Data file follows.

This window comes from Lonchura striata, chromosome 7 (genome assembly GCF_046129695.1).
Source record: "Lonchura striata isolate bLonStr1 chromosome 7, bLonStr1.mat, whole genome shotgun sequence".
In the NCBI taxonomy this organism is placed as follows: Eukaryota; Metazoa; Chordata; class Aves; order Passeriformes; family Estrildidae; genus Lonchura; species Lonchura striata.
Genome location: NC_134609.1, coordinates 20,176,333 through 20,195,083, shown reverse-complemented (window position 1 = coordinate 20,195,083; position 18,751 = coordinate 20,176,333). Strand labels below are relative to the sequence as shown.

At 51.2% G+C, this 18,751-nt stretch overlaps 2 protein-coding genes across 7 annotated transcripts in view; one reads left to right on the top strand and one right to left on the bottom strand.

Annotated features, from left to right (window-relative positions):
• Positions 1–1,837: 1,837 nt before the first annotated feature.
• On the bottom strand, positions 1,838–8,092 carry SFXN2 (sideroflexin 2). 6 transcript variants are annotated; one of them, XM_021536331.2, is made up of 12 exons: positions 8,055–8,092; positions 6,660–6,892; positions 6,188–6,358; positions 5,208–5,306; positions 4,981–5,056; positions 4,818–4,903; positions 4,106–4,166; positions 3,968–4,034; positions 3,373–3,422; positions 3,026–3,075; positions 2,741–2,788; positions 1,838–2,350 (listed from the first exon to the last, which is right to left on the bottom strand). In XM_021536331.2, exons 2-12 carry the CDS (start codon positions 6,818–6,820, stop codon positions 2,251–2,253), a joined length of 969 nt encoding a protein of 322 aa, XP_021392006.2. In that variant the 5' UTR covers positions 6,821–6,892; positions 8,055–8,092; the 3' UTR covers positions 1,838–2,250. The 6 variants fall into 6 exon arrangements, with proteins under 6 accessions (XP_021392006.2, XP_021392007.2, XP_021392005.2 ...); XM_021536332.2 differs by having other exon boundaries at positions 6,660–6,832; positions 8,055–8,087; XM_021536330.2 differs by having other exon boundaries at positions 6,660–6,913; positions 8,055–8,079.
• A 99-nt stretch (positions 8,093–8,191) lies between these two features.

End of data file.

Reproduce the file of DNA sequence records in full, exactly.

This window comes from Lonchura striata, chromosome 7 (genome assembly GCF_046129695.1).
Source record: "Lonchura striata isolate bLonStr1 chromosome 7, bLonStr1.mat, whole genome shotgun sequence".
In the NCBI taxonomy this organism is placed as follows: Eukaryota; Metazoa; Chordata; class Aves; order Passeriformes; family Estrildidae; genus Lonchura; species Lonchura striata.
Genome location: NC_134609.1, coordinates 20,176,333 through 20,195,083, shown reverse-complemented (window position 1 = coordinate 20,195,083; position 18,751 = coordinate 20,176,333). Strand labels below are relative to the sequence as shown.

At 51.2% G+C, this 18,751-nt stretch overlaps 2 protein-coding genes across 7 annotated transcripts in view; one reads left to right on the top strand and one right to left on the bottom strand.

Annotated features, from left to right (window-relative positions):
• Positions 1–1,837: 1,837 nt before the first annotated feature.
• On the bottom strand, positions 1,838–8,092 carry SFXN2 (sideroflexin 2). 6 transcript variants are annotated; one of them, XM_021536331.2, is made up of 12 exons: positions 8,055–8,092; positions 6,660–6,892; positions 6,188–6,358; positions 5,208–5,306; positions 4,981–5,056; positions 4,818–4,903; positions 4,106–4,166; positions 3,968–4,034; positions 3,373–3,422; positions 3,026–3,075; positions 2,741–2,788; positions 1,838–2,350 (listed from the first exon to the last, which is right to left on the bottom strand). In XM_021536331.2, exons 2-12 carry the CDS (start codon positions 6,818–6,820, stop codon positions 2,251–2,253), a joined length of 969 nt encoding a protein of 322 aa, XP_021392006.2. In that variant the 5' UTR covers positions 6,821–6,892; positions 8,055–8,092; the 3' UTR covers positions 1,838–2,250. The 6 variants fall into 6 exon arrangements, with proteins under 6 accessions (XP_021392006.2, XP_021392007.2, XP_021392005.2 ...); XM_021536332.2 differs by having other exon boundaries at positions 6,660–6,832; positions 8,055–8,087; XM_021536330.2 differs by having other exon boundaries at positions 6,660–6,913; positions 8,055–8,079.
• A 99-nt stretch (positions 8,093–8,191) lies between these two features.